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former insurance agent was prosecuted for contravention of section 26(1) of the

Ordinance, and was fined accordingly.


In a complaint investigated by the Commissioner in 2007, an unsuccessful insurance

applicant complained to the Commissioner against an insurance company for retaining

the applicant’s personal data. During the investigation, it was revealed that the

insurance company did not have a specific retention policy and would retain the

personal data of unsuccessful applicants indefinitely. The Commissioner found that the

insurance company was in breach of DPP2(2). The Commissioner was of the view that

the optimal period for retention of personal data for unsuccessful insurance applications

with and without money transaction involved should be no more than seven and two

years respectively.


In another case,


a bank customer complained that the bank continued to retain

information about his bankruptcy (i.e. his name, HKID number, bankruptcy number and

date of the bankruptcy order) even though his bankruptcy had been discharged a long

time ago. According to the bank, its practice was to retain the said information supplied

by the Official Receiver’s Office (“ORO”) for ninety-nine years. ORO provided the

information to banks to remind them of their obligation under section 52 of the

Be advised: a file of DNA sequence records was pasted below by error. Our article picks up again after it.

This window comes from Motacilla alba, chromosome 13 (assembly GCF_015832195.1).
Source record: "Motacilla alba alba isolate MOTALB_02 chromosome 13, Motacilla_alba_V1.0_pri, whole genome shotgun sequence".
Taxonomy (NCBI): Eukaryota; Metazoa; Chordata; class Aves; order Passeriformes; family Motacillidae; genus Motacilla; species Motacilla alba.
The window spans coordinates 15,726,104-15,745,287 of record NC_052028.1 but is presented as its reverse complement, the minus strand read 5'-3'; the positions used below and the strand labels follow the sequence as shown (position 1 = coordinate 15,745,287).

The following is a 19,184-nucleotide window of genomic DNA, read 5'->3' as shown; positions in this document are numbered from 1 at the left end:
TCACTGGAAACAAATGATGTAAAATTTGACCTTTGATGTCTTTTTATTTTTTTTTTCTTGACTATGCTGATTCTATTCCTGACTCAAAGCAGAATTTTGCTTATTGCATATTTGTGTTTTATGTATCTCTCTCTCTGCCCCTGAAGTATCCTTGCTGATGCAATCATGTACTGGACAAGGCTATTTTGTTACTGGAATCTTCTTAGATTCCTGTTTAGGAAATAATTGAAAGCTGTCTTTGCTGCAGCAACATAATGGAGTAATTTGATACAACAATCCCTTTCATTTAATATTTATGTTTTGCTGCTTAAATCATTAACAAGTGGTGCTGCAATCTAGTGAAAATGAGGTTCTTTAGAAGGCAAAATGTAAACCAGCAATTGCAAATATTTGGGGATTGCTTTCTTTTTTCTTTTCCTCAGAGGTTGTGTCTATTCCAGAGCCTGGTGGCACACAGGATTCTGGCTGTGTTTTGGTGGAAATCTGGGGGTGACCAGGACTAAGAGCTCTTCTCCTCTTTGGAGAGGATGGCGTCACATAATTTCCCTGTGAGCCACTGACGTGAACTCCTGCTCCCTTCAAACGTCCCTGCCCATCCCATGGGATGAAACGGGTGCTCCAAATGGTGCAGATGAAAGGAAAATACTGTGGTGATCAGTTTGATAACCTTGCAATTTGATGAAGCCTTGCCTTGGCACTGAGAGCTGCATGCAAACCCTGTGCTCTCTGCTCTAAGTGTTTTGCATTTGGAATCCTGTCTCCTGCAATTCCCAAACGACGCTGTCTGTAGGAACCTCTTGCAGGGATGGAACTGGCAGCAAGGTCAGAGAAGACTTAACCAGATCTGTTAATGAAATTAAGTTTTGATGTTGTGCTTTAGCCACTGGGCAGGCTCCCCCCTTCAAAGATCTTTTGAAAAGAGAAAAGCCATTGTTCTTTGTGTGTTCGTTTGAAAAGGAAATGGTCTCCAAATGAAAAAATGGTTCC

Bankruptcy Ordinance, i.e. to inform the Official Receiver and the trustee of the

existence of deposits of an undischarged bankrupt. The reasons put forward by the bank

for retaining the information for ninety-nine years included that the information would be

used for the purpose of complying with requests that it might receive from the

Government or law enforcement agencies; for consideration of a credit facilities

application and for processing collection action related to the individual concerned.

The Commissioner did not accept that sufficient justifications existed as normally a

bankruptcy order should be discharged between four and eight years after

commencement of bankruptcy. It was also noted that the Hong Kong Monetary

Authority, the regulator of the banking industry, did not prescribe a retention period for

bankruptcy data. The bank was found to have contravened DPP2(2) and section 26(1).

Consequent to the Commissioner’s findings, the bank revised its policy and practice and

ceased keeping the bankruptcy data of its customers for longer than eight years.


The Commissioner is of the view that, for prudent business and good privacy practice,

data users should devise a clear privacy policy and practice to erase personal data

when its purpose of collection has been met to ensure compliance with DPP2(2).



instance, where biometric data, such as fingerprint data, of employees is collected for

recording attendance purpose, the data should be safely erased by the employer when

the employee in question leaves employment.


Sometimes, personal data may be kept longer than usual to comply with specific

requirements provided by statutes, code of practices or guidelines applicable to a

particular trade or industry. For example, in cases of suspected money laundering

activities, the banks are required to comply with the Anti-money Laundering and Counter


See Investigation Report No. R11-6121, available on the Website:



Guidance on Personal Data Erasure and Anonymisation

, available on the Website: